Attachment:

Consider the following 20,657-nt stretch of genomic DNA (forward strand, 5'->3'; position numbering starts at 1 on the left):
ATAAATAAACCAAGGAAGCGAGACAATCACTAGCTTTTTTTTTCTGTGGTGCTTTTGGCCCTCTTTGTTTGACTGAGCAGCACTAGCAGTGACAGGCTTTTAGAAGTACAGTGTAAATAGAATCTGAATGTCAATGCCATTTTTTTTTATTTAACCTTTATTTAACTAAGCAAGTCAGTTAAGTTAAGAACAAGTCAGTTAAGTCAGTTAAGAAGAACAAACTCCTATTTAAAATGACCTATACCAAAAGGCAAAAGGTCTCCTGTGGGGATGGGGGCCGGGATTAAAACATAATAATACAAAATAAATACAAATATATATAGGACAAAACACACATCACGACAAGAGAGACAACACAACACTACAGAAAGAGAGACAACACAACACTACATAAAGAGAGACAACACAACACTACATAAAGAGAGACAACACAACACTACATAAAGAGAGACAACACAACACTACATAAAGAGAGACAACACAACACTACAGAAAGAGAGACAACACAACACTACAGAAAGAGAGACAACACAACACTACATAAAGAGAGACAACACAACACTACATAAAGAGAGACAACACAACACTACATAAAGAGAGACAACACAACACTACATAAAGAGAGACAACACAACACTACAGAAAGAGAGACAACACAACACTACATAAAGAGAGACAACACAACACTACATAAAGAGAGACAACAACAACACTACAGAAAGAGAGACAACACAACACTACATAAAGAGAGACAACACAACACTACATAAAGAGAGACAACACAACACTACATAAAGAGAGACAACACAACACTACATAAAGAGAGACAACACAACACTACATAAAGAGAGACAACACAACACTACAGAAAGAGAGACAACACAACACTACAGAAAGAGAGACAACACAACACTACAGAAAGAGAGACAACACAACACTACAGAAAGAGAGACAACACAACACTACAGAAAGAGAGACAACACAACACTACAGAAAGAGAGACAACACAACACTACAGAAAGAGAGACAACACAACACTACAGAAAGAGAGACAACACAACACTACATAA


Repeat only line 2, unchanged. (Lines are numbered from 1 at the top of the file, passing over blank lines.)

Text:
ATAAATAAACCAAGGAAGCGAGACAATCACTAGCTTTTTTTTTCTGTGGTGCTTTTGGCCCTCTTTGTTTGACTGAGCAGCACTAGCAGTGACAGGCTTTTAGAAGTACAGTGTAAATAGAATCTGAATGTCAATGCCATTTTTTTTTATTTAACCTTTATTTAACTAAGCAAGTCAGTTAAGTTAAGAACAAGTCAGTTAAGTCAGTTAAGAAGAACAAACTCCTATTTAAAATGACCTATACCAAAAGGCAAAAGGTCTCCTGTGGGGATGGGGGCCGGGATTAAAACATAATAATACAAAATAAATACAAATATATATAGGACAAAACACACATCACGACAAGAGAGACAACACAACACTACAGAAAGAGAGACAACACAACACTACATAAAGAGAGACAACACAACACTACATAAAGAGAGACAACACAACACTACATAAAGAGAGACAACACAACACTACATAAAGAGAGACAACACAACACTACAGAAAGAGAGACAACACAACACTACAGAAAGAGAGACAACACAACACTACATAAAGAGAGACAACACAACACTACATAAAGAGAGACAACACAACACTACATAAAGAGAGACAACACAACACTACATAAAGAGAGACAACACAACACTACAGAAAGAGAGACAACACAACACTACATAAAGAGAGACAACACAACACTACATAAAGAGAGACAACAACAACACTACAGAAAGAGAGACAACACAACACTACATAAAGAGAGACAACACAACACTACATAAAGAGAGACAACACAACACTACATAAAGAGAGACAACACAACACTACATAAAGAGAGACAACACAACACTACATAAAGAGAGACAACACAACACTACAGAAAGAGAGACAACACAACACTACAGAAAGAGAGACAACACAACACTACAGAAAGAGAGACAACACAACACTACAGAAAGAGAGACAACACAACACTACAGAAAGAGAGACAACACAACACTACAGAAAGAGAGACAACACAACACTACAGAAAGAGAGACAACACAACACTACAGAAAGAGAGACAACACAACACTACATAA